Carlota Saldanha has completed her Ph.D. at the age of 39 years from Universidade Nova de Lisboa; postdoctoral studies from Faculdade de Medicina da Universidade de Lisboa (FMUL). She has a Master in Medical Education. She is Associate Professor with Habilitation in FMUL and Head of Unit of Microvascular Biology and Inflammation in Instituto de Medicina Molecular (IMM) of FMUL. She has published more than 80 papers in reputed journals and serving as an editorial board member of repute journal.

Abstract:

The objectives of this study were to evaluate the effects of high fibrinogen concentration on erythrocyte mobilization of nitric oxide (NO) and of its metabolites in presence of timolol in healthy human blood samples.
Main Methods – Levels of NO was evaluated by amperometric method. Nitrite, nitrate and S-nitrosoglutathione (GSNO) were measured using the spectrophotometric Griess reaction.
Key findings – In the presence of high concentrations of fibrinogen and timolol (10µM) in the blood samples from healthy humans the erythrocyte nitrites, nitrates and GSNO concentration increased without significant changes in NO efflux. Erythrocyte scavenging NO property was preserved in the presence of timolol and high fibrinogen levels.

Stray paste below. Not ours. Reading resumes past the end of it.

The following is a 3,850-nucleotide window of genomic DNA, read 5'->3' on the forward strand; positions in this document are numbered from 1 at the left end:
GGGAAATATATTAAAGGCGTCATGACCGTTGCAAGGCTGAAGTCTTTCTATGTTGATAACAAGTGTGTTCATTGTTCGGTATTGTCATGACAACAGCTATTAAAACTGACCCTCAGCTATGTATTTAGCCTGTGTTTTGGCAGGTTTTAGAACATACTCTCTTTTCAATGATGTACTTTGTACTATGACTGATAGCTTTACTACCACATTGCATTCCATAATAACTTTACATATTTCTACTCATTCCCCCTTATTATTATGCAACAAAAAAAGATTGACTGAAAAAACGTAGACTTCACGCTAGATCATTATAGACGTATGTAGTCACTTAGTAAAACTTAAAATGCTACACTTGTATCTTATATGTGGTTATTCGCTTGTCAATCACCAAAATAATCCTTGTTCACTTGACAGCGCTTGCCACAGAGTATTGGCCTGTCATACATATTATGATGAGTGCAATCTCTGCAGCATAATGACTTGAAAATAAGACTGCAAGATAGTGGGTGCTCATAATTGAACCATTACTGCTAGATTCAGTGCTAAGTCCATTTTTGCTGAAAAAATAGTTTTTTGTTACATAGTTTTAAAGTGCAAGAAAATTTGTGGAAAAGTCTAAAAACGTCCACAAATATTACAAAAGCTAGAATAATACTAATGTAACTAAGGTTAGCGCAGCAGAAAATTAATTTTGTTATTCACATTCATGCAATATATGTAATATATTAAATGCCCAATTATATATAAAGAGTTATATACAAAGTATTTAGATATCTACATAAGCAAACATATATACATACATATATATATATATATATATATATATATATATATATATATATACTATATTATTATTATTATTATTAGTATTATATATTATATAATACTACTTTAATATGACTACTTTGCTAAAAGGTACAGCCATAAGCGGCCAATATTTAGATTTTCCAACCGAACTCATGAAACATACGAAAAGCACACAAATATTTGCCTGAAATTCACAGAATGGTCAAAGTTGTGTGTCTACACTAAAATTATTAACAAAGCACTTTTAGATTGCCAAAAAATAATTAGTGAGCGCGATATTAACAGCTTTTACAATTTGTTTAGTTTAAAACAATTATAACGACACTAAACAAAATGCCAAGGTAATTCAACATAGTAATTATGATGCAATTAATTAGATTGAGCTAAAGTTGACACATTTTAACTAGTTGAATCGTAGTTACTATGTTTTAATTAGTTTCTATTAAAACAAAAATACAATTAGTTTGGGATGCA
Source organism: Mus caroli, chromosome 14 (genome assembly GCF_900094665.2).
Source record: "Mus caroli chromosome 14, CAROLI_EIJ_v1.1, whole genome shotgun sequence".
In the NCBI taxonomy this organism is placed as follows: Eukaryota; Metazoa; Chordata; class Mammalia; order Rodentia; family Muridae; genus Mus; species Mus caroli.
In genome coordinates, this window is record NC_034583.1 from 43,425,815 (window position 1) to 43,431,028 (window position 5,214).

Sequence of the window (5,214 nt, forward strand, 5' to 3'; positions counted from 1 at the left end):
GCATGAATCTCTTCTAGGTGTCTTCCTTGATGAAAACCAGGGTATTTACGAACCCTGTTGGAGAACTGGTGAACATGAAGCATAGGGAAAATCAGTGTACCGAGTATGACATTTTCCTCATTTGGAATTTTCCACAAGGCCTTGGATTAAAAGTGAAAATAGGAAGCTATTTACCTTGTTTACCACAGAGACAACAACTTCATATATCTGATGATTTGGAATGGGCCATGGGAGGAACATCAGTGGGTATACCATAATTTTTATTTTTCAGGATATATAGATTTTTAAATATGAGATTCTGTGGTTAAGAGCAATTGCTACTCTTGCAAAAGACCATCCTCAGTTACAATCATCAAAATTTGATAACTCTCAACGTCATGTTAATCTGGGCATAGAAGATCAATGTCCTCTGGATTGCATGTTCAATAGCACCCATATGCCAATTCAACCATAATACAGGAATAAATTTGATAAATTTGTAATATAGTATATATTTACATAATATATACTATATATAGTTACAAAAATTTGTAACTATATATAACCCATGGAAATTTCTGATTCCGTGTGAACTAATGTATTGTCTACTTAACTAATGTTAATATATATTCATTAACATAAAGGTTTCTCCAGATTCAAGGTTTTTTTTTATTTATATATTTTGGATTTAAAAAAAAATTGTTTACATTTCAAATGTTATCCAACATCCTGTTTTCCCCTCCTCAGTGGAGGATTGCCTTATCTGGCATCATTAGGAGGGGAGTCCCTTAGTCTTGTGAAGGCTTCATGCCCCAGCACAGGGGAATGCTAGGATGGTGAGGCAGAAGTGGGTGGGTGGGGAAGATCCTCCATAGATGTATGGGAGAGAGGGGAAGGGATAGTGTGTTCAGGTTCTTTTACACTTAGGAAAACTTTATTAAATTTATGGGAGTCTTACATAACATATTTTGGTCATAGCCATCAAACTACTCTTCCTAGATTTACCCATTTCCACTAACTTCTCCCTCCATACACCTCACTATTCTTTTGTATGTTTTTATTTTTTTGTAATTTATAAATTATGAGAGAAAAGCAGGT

Significance – These results suggest that during in inflammation when high levels of fibrinogen are present, NO delivery by erythrocytes might be compromised that acts as a compensatory mechanism against the overproduced NO by endothelial inducible nitric oxide synthase.

Elizabeth A Berger

Wayne State University School of Medicine, USA

Title: Immunoregulation of bacterial-inuced keratitis

Time : 14:30-14:50

Speaker
Biography:

Elizabeth Berger earned her Ph.D. in Anatomy & Cell Biology from Wayne State University School of Medicine (2007), where she focused on immunoregulatory mechanisms of ocular infectious disease, including the role of vasoactive intestinal peptide (VIP), a potent anti-inflammatory neuropeptide. Beth continued to characterize the immune response following P. aeruinosa-induced keratitis as a postdoctoral fellow (2007-2009). At this time, she also sought to expand her studies into the field of traumatic brain injury and subsequent effects on the visual system. In 2010, Beth joined the faculty at the WSU School of Medicine and currently holds a joint appointment with the Departments of Anatomy & Cell Biology and Ophthalmology. Presently, her laboratory uses models of both bacterial keratitis traumatic brain injury to study the events of the innate immune response, inflammation and disease pathogenesis. Her work is currently supported by a RO1 from the National Eye Institute and a Midwest Eye Bank grant.

Abstract: